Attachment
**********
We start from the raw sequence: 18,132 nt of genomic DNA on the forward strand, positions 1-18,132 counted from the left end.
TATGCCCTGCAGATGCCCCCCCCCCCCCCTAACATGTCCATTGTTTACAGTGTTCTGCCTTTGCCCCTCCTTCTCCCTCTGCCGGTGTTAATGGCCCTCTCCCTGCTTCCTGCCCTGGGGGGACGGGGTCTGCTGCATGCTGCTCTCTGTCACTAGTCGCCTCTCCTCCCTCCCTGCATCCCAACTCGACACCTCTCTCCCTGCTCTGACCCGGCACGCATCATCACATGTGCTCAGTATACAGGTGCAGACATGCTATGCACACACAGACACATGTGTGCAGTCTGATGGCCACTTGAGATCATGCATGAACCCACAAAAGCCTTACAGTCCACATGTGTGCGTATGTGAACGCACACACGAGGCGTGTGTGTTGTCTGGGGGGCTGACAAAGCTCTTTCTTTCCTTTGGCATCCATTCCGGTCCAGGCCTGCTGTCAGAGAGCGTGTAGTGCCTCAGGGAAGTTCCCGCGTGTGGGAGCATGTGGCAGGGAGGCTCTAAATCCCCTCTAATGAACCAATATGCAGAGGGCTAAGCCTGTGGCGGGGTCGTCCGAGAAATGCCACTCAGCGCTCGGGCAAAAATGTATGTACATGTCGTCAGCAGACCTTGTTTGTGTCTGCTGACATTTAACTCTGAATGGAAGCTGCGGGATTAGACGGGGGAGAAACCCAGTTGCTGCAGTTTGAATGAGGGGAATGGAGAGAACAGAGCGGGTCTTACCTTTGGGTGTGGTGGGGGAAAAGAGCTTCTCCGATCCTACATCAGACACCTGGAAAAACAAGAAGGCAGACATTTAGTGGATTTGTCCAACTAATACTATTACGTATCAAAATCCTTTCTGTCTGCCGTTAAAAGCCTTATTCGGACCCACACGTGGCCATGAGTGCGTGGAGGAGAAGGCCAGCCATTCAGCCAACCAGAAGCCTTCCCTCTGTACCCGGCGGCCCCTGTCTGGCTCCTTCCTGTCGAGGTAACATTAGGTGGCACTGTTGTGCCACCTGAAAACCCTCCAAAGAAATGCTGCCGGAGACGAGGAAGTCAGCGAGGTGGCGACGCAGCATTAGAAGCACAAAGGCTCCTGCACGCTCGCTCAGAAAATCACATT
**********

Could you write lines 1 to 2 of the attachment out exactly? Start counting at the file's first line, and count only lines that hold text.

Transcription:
We start from the raw sequence: 18,132 nt of genomic DNA on the forward strand, positions 1-18,132 counted from the left end.
TATGCCCTGCAGATGCCCCCCCCCCCCCCTAACATGTCCATTGTTTACAGTGTTCTGCCTTTGCCCCTCCTTCTCCCTCTGCCGGTGTTAATGGCCCTCTCCCTGCTTCCTGCCCTGGGGGGACGGGGTCTGCTGCATGCTGCTCTCTGTCACTAGTCGCCTCTCCTCCCTCCCTGCATCCCAACTCGACACCTCTCTCCCTGCTCTGACCCGGCACGCATCATCACATGTGCTCAGTATACAGGTGCAGACATGCTATGCACACACAGACACATGTGTGCAGTCTGATGGCCACTTGAGATCATGCATGAACCCACAAAAGCCTTACAGTCCACATGTGTGCGTATGTGAACGCACACACGAGGCGTGTGTGTTGTCTGGGGGGCTGACAAAGCTCTTTCTTTCCTTTGGCATCCATTCCGGTCCAGGCCTGCTGTCAGAGAGCGTGTAGTGCCTCAGGGAAGTTCCCGCGTGTGGGAGCATGTGGCAGGGAGGCTCTAAATCCCCTCTAATGAACCAATATGCAGAGGGCTAAGCCTGTGGCGGGGTCGTCCGAGAAATGCCACTCAGCGCTCGGGCAAAAATGTATGTACATGTCGTCAGCAGACCTTGTTTGTGTCTGCTGACATTTAACTCTGAATGGAAGCTGCGGGATTAGACGGGGGAGAAACCCAGTTGCTGCAGTTTGAATGAGGGGAATGGAGAGAACAGAGCGGGTCTTACCTTTGGGTGTGGTGGGGGAAAAGAGCTTCTCCGATCCTACATCAGACACCTGGAAAAACAAGAAGGCAGACATTTAGTGGATTTGTCCAACTAATACTATTACGTATCAAAATCCTTTCTGTCTGCCGTTAAAAGCCTTATTCGGACCCACACGTGGCCATGAGTGCGTGGAGGAGAAGGCCAGCCATTCAGCCAACCAGAAGCCTTCCCTCTGTACCCGGCGGCCCCTGTCTGGCTCCTTCCTGTCGAGGTAACATTAGGTGGCACTGTTGTGCCACCTGAAAACCCTCCAAAGAAATGCTGCCGGAGACGAGGAAGTCAGCGAGGTGGCGACGCAGCATTAGAAGCACAAAGGCTCCTGCACGCTCGCTCAGAAAATCACATT